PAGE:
Despite recent weak economic data, the RBNZ is expected to raise the OCR by another +25 bps to 3.5% in the July meeting. With second quarter inflation weaker than expected while dairy prices continued to fall, the central bank’s decision in July would be more difficult. Yet, the current level of policy rate has remained stimulatory in the central bank’s perspective and it would not want to hurt its credibility by announcing to pause this month. However, the accompanying statement might be less hawkish and indicate a pause of tightening until December 2014 or January 2015.
New Zealand’s growth appeared to have lost some momentum since the last meeting. Headline CPI rose +0.3% q/q in 2Q14, same growth as in the first quarter but missed expectations. From a year ago, CPI accelerated to +1.6% y/y from +1.5% in 1Q14. Inflation was mainly driven by the housing market but price levels outside of this area had been rather weak. Meanwhile, dairy prices remained under pressure with the Global Dairy Trade auction index falling -8.9% from a week ago on July 15. This was the biggest decline since April 2013 (-11.2%). The index has plunged -35.2% since February’s high of 1482. Indeed, rising global dairy supply is expected to lower exports price for dairy this year. However, the magnitude of the drop has caught market players in surprise.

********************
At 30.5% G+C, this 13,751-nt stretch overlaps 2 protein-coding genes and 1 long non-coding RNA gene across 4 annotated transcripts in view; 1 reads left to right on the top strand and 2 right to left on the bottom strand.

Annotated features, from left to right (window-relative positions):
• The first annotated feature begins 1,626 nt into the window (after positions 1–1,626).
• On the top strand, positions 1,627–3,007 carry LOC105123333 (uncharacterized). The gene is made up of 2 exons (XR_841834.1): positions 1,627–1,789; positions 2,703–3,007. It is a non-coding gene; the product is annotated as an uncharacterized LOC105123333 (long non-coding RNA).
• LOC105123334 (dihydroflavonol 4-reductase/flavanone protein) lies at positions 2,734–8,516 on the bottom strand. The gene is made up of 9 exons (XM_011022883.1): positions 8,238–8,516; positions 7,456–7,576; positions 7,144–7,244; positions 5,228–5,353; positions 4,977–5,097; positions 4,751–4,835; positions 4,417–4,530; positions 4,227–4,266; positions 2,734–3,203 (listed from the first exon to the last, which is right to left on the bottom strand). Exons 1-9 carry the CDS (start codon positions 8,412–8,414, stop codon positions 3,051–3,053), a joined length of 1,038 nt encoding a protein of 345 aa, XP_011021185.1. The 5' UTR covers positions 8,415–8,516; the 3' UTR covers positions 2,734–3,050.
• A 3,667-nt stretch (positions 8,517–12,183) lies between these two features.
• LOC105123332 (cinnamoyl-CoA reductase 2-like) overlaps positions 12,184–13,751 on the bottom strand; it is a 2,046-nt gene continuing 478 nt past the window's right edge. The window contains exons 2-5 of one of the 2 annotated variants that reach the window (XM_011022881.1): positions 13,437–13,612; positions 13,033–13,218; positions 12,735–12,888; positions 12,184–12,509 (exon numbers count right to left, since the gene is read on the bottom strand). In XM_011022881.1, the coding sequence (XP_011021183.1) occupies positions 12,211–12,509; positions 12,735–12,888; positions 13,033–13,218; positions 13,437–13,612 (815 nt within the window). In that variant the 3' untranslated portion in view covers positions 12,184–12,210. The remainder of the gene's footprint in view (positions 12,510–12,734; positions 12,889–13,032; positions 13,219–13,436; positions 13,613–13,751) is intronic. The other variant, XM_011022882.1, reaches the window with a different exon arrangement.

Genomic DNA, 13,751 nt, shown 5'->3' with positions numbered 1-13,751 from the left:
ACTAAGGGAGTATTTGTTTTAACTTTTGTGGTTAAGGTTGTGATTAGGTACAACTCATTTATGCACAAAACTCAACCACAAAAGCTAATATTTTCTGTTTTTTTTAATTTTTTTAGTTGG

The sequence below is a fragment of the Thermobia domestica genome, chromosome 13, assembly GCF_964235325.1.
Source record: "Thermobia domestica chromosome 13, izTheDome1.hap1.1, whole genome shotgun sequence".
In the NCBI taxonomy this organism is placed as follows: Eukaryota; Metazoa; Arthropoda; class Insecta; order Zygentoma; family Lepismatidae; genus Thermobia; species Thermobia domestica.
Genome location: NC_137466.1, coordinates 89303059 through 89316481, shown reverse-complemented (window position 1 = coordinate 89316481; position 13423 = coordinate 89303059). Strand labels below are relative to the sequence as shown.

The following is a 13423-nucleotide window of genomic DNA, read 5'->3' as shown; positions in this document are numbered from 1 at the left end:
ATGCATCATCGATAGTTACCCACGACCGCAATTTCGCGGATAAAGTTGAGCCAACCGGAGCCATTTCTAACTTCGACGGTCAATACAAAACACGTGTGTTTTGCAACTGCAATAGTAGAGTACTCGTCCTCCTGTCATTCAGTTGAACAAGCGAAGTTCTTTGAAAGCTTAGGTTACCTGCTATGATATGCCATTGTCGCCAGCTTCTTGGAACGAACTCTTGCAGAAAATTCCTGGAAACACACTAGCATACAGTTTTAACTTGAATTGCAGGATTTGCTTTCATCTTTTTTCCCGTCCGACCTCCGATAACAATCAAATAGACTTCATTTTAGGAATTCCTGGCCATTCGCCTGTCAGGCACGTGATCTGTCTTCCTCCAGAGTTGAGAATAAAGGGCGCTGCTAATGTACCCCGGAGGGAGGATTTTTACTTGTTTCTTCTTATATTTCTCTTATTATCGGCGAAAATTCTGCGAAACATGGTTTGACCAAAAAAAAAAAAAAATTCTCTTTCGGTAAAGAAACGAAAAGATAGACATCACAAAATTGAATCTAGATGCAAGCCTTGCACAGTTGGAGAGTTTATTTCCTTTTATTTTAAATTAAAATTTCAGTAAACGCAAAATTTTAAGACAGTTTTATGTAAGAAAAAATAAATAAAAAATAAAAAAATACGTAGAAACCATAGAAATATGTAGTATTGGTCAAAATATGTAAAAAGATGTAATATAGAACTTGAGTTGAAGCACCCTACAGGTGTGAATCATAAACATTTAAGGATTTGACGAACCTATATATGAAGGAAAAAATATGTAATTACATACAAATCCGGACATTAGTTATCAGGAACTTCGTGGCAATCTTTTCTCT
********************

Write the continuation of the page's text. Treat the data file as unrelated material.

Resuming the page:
Worse still, New Zealand dollar has remained strong despite deteriorating export conditions. The NZD has risen more than +5% against the USD since the beginning of the year. In the June statement, the RBNZ warned that ‘the exchange rate is weighing on tradables sector incomes and, together with low global inflation, is keeping tradables inflation low’. It also stated that ‘if the exchange rate remains strong, it is likely to be reflected in continued low or negative tradables inflation’. There have been speculations that the central bank would intervene on the exchange rate after the July meeting.
Notwithstanding the disappointment on the data front, we continue to expect the RBNZ to hike the OCR by another +25 bps. The RBBZ has maintained a front-loaded tightening cycle, meaning the rate hikes would be quicker at first then slow later. The current tightening cycle, begun in March this year, has resulted in rate hikes of +0.75 bps as of June. The central bank should treat this level of policy rate at stimulatory as it believes that the neutral cash rate is around 4.5%. After all, the growth outlook the New Zealand has remained resilient despite slower momentum. It might put the central bank’s credulity at risk if an abrupt pause is made in July. However, we expect a pause after July and the RBNZ would communicate this well in the July statement with references such as the current level of interest rates appear appropriate for now given that the economic backdrop and/or further rate hike would again be needed if inflation approaches the 2% target.